LONDON (BLOOMBERG) - Bank of England policy makers said the U.K. economy is withstanding international pressures, while also signaling they have room to keep interest rates at a record low as inflation weakness persists.
In the minutes of its October meeting, the Monetary Policy Committee weighed the risk of a further global slowdown against resilient domestic demand and consumer spending. The panel voted 8-1 to keep the key rate at 0.5 per cent, with Ian McCafferty maintaining his call for an increase.
"Although there remained a risk that emerging-market prospects might deteriorate further, there had so far been few signs of a material effect on business and consumer confidence in the advanced economies," it said.
The committee also said the near-term outlook for inflation had weakened since August and that price growth "now appeared likely to remain below 1 percent until Spring 2016." In the central bank's analysis, unit-labor costs aren't yet strong enough to push inflation back to its 2 percent target.
Inflation at zero, combined with an "easing in the pace of activity," may keep the MPC on a cautious footing as it judges when to begin removing the emergency stimulus it put in place during the financial crisis. In addition, some of the committee said that the lag between policy changes and their impact on inflation "appeared a bit shorter than previously thought." Slowdown Signs The MPC made its decision amid mounting signs that the economy is starting to lose momentum after 10 consecutive quarters of expansion. A report this week showed services grew at the weakest pace in more than two years, underscoring the case for keeping rates unchanged.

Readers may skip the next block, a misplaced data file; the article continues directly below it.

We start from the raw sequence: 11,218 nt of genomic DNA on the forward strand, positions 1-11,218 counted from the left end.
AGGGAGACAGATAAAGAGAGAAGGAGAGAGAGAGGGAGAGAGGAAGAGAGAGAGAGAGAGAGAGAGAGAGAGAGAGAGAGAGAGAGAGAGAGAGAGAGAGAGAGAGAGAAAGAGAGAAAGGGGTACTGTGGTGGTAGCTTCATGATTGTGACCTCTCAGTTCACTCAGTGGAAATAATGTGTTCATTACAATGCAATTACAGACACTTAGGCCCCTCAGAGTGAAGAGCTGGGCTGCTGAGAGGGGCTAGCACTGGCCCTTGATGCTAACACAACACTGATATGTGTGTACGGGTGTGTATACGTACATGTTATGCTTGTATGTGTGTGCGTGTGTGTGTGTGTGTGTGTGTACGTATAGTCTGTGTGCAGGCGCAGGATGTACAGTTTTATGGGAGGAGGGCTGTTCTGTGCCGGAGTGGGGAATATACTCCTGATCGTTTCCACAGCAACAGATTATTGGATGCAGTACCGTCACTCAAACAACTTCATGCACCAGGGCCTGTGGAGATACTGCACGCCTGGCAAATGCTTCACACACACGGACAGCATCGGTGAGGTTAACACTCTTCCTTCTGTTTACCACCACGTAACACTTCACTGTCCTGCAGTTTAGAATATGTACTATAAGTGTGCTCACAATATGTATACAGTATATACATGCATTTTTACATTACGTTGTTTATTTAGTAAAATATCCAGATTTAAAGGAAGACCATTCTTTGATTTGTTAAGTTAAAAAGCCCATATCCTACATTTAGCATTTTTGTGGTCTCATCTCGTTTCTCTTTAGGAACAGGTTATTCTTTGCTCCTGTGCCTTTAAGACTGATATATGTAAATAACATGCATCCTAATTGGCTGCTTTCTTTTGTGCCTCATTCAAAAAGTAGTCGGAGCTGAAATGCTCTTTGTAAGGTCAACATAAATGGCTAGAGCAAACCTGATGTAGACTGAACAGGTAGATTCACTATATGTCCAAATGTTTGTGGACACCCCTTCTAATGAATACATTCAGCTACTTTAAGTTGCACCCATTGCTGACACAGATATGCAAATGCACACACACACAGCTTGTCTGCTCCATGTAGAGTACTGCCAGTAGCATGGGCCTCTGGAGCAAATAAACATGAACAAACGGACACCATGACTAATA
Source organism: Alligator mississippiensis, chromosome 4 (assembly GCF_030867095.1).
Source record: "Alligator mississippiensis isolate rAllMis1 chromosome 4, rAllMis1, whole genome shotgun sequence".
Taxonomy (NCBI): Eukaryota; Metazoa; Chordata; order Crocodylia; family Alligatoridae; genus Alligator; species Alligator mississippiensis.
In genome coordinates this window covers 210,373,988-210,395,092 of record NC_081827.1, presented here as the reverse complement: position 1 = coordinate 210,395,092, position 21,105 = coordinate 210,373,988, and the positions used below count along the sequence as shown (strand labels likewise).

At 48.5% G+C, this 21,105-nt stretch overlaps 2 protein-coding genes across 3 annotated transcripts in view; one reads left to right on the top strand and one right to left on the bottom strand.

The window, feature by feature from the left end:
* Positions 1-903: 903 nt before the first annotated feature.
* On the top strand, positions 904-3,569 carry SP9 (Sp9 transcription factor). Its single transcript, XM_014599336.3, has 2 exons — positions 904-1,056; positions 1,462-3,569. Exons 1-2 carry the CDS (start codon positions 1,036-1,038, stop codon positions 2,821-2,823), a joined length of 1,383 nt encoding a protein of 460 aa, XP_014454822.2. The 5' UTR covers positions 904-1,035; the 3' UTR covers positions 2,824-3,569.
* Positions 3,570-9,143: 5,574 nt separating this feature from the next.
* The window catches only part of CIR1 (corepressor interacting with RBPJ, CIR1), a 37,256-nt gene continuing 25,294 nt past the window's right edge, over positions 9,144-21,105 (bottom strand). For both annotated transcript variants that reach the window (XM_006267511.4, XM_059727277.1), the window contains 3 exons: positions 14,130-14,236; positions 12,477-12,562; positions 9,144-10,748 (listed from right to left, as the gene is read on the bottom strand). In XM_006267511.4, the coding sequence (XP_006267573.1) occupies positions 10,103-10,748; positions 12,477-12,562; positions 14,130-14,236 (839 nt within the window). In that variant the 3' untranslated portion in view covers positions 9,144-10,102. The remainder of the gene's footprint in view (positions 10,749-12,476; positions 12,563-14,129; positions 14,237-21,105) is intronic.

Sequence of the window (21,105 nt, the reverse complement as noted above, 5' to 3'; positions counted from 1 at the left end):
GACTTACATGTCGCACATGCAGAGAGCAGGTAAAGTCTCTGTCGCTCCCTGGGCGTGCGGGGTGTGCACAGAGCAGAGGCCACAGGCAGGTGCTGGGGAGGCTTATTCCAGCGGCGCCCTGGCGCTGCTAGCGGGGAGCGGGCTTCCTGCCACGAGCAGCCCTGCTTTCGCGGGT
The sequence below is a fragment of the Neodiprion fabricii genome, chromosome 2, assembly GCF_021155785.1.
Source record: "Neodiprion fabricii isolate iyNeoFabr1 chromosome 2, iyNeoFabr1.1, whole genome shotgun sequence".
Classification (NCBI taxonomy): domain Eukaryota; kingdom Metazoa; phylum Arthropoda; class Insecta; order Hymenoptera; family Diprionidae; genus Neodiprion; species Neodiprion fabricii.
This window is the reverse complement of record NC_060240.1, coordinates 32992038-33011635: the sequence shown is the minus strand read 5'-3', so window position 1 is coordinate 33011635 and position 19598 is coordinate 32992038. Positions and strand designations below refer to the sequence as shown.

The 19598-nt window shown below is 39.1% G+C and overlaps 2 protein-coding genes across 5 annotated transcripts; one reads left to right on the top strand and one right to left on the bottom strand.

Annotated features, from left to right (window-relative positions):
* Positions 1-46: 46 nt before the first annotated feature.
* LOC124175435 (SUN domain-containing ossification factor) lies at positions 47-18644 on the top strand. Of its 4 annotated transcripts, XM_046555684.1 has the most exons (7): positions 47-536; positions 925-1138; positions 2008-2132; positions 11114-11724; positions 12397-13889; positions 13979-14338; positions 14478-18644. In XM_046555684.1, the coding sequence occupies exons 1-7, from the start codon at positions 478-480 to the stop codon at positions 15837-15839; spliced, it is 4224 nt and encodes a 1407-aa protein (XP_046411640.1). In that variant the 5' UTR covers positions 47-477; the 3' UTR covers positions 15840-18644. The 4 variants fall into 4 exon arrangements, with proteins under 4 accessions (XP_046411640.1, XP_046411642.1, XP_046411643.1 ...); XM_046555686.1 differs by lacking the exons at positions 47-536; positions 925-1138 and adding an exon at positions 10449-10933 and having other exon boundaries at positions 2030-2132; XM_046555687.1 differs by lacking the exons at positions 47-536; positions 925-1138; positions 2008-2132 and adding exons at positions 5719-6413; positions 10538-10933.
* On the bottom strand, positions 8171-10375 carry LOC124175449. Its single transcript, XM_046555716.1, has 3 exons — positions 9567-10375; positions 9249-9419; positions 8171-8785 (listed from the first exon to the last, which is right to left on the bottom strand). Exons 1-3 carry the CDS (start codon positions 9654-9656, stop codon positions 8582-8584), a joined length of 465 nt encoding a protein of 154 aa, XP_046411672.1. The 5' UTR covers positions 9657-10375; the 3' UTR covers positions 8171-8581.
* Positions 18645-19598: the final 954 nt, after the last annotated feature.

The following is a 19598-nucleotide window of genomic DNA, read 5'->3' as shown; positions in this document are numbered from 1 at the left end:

The BOE's staff project gross domestic product expanded 0.6 per cent in the third quarter, the minutes showed.
The nine-member MPC said there were "some differences" about the balance of risks to inflation in the medium term, with the debate centering on whether domestic or global factors take precedence. The central bank said will give a fuller analysis when it publishes its new forecasts in November.
Some economists have already changed their view on the BOE's likely rate path. Signs of a faltering expansion and the Federal Reserve's decision to delay its tightening prompted Bank of America Merrill Lynch, JPMorgan Chase and Royal Bank of Scotland to push back their forecasts for a U.K. rate increase.